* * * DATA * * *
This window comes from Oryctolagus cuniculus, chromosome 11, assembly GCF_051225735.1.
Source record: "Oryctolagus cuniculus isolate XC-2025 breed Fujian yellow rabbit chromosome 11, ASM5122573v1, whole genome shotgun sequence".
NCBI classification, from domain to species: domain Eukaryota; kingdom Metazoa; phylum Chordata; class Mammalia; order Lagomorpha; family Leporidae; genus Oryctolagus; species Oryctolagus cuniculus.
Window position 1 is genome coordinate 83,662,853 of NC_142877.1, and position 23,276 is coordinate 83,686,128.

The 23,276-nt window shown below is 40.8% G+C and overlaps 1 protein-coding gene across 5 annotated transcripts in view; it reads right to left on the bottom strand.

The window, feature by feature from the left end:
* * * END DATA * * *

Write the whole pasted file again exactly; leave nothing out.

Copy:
This window comes from Oryctolagus cuniculus, chromosome 11, assembly GCF_051225735.1.
Source record: "Oryctolagus cuniculus isolate XC-2025 breed Fujian yellow rabbit chromosome 11, ASM5122573v1, whole genome shotgun sequence".
NCBI classification, from domain to species: domain Eukaryota; kingdom Metazoa; phylum Chordata; class Mammalia; order Lagomorpha; family Leporidae; genus Oryctolagus; species Oryctolagus cuniculus.
Window position 1 is genome coordinate 83,662,853 of NC_142877.1, and position 23,276 is coordinate 83,686,128.

The 23,276-nt window shown below is 40.8% G+C and overlaps 1 protein-coding gene across 5 annotated transcripts in view; it reads right to left on the bottom strand.

The window, feature by feature from the left end: